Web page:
Physiologically, teeth provide for greater chewing ability. They allow us to masticate food thoroughly, increasing the surface area necessary to allow for the enzymes present in the saliva, as well as in the stomach and intestines, to digest our food. Chewing also allows food to be prepared into small boli that are more readily swallowed than haphazard chunks of considerable size. For those who are even partially endentulous, it may become extremely difficult to chew food efficiently enough to swallow comfortably, although this is entirely dependent upon which teeth are lost. When an individual loses enough posterior teeth to make it difficult to chew, he or she may need to cut their food into very small pieces and learn how to make use of their anterior teeth to chew. If enough posterior teeth are missing, this will not only affect their chewing abilities, but also their occlusion; posterior teeth, in a mutually protected occlusion, help to protect the anterior teeth and the vertical dimension of occlusion and, when missing, the anterior teeth begin to bear a greater amount of force than they are structurally prepared for. Thus, loss of posterior teeth will cause the anterior teeth to splay. This can be prevented by obtaining dental prostheses, such as removable partial dentures, bridges or implant-supported crowns. In addition to reestablishing a protected occlusion, these prostheses can greatly improve one's chewing abilities.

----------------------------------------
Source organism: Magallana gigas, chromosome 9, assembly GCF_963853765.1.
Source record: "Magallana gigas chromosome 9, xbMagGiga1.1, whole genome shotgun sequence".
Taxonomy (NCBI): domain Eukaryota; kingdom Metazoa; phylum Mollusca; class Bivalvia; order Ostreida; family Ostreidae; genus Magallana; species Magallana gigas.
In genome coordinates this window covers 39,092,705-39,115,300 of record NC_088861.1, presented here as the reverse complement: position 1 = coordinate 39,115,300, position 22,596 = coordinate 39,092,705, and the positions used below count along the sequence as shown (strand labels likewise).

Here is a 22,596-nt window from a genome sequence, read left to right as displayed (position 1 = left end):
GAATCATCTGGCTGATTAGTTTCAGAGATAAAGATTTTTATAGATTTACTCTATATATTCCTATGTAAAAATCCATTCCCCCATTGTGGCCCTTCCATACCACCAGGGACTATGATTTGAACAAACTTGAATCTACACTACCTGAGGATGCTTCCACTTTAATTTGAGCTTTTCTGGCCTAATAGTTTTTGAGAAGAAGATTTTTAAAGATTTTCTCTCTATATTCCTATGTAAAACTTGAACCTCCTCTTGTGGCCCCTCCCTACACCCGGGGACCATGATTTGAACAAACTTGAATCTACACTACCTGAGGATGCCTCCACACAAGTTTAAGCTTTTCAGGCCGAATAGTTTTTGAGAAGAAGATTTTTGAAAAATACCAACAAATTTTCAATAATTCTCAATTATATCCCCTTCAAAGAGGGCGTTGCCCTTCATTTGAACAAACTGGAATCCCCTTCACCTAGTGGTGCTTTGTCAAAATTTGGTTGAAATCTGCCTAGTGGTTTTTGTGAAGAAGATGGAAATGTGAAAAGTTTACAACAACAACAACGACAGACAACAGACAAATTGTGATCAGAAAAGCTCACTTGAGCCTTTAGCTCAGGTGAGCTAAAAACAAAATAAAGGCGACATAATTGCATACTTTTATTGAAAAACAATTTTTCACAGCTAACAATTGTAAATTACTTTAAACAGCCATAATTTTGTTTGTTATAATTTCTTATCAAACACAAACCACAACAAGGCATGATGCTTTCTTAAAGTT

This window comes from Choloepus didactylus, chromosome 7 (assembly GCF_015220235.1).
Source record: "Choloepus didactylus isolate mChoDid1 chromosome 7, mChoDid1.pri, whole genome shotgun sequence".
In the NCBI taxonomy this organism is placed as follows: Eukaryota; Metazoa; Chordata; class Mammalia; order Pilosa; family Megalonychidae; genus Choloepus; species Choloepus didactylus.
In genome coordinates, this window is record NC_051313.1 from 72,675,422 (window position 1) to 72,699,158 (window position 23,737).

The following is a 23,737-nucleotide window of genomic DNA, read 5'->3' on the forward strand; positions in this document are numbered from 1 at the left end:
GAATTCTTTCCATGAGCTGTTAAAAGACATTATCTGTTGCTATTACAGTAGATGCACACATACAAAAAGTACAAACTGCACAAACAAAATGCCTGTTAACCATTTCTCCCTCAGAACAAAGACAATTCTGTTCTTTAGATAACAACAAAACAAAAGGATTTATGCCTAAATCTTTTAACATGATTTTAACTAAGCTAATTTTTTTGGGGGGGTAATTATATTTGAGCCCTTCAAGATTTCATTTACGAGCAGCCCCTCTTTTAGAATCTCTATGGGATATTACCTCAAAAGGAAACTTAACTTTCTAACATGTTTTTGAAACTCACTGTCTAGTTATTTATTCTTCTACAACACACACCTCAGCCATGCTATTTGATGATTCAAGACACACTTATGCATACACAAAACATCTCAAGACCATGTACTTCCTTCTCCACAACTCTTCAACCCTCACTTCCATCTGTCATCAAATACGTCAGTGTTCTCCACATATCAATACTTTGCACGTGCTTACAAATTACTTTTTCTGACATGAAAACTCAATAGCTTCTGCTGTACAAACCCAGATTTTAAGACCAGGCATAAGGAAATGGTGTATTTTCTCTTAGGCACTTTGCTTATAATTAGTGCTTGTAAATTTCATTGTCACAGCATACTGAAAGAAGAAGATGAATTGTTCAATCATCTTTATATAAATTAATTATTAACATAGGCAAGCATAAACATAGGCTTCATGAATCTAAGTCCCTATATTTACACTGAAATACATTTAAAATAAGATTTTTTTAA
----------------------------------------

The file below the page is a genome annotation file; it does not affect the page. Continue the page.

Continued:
As a consequence of a lack of certain nutrition due to altered eating habits, various health problems can occur, from the mild to the extreme. Lack of certain vitamins (A, E and C) and low levels of riboflavin and thiamin can produce a variety of conditions, ranging from constipation, weight loss, arthritis and rheumatism. There are more serious conditions such as heart disease and Parkinson's disease and even to the extreme, certain types of Cancer. Treatments include changing approaches to eating such as cutting food in advance to make eating easier and less likely to avoid as well as consumer health products such as multivitamins and multi-minerals specifically designed to support the nutritional issues experienced by denture wearers.[citation needed]

Numerous studies linking edentulism with instances of disease and medical conditions have been reported. In a cross-sectional study, Hamasha and others found significant differences between edentulous and dentate individuals with respect to rates of atherosclerotic vascular disease, heart failure, ischemic heart disease and joint disease.[4]